Get a life…outside of work.
Be sociable, but don’t find all your friends at work. Don’t put all of your eggs in the proverbial job basket.
Learn all you can about what to do and what not to do in leadership while there.
Avoid the water cooler or coffeepot talk about the negative things going on as to not let it further frustrate you.
Don’t get caught up in the unprofessional actions or reactions of others.
Ask God why you are still there and be open to the wonderful reasons why even if they don’t feel like it.
Go home when it’s time and leave work where it belongs.
When challenged by situations revolving around co-workers or work-related scenarios think of your loved ones and who and what really matters.
And MOST IMPORTANTLY….
Do not, I repeat. Do not ever forget that your job is just a resource. There’s a Source so much bigger than your 9am to 5pm, 11pm to7am or 4am to 4pm. God’s got you! He knows what He’s doing, why He’s doing it, what He’s allowing, how it’s working for your good and when He’s going to move you up, move you out or move you right on up out of there.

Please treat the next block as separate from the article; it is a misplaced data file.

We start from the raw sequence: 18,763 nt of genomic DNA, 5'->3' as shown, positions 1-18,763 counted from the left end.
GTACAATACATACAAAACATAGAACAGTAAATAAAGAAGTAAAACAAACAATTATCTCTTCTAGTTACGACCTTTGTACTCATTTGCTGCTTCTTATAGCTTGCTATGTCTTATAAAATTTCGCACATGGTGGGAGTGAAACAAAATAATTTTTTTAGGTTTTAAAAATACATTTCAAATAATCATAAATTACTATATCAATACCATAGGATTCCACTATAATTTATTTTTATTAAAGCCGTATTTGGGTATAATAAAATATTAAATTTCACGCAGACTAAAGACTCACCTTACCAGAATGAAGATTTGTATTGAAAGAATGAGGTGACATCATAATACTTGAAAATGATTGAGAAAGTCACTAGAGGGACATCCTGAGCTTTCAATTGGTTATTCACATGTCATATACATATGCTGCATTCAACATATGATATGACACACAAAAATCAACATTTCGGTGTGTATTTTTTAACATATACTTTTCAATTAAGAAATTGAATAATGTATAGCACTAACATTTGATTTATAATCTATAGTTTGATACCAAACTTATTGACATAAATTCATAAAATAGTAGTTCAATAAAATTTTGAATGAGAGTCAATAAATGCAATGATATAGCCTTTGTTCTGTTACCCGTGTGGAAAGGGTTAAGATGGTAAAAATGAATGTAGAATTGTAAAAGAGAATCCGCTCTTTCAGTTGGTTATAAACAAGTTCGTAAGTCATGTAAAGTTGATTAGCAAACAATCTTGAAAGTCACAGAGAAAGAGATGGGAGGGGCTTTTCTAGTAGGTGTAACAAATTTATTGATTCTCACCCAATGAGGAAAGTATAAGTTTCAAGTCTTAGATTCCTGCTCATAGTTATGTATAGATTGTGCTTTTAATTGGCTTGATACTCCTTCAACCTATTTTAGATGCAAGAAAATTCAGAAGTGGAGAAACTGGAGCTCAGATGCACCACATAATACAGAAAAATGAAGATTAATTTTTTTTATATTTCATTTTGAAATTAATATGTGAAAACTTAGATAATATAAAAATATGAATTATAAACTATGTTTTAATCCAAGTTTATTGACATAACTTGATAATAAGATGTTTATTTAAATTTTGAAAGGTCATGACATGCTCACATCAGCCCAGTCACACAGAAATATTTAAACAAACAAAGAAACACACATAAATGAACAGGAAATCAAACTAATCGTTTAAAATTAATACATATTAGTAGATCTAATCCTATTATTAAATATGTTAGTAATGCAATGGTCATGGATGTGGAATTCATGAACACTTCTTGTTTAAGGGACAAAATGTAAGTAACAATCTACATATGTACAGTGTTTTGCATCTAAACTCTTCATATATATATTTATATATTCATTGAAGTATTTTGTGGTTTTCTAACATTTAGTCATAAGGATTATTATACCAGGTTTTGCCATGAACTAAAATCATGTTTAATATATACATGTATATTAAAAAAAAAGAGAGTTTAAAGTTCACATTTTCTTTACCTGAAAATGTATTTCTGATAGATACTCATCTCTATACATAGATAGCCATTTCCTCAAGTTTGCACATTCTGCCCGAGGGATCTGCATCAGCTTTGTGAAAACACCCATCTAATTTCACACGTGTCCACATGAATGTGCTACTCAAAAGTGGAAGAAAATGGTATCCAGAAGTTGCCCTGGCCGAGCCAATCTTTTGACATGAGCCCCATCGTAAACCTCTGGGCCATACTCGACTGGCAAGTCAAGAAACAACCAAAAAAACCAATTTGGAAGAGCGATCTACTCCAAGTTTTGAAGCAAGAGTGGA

Let me just say, I’m grateful. I’m grateful for a job. I’m super grateful for a job which offers vacation and personal time. I’m grateful for the last couple of weeks I’ve been off, BUT I feel like someone stole my holidays…and I want them back, or at least more of them.
So in honor of the things I have enjoyed since I clocked out on December 17th I present to you this list of things I will miss on Monday.
Sleeping in, at least until 6am.
Wearing leggings and jeggings everyday.
Waking up to Michael Strahan. *wink, wink*
Planning which Alabama shirt I would wear. #rolltide
Covering my head with cute hats, sans the curling or combing.
Talking on the phone at my leisure.
Listening to Christmas music and my niece’s Wiz CD (Don’t tell them I said that, as I’ve convinced them I’m tired of hearing it).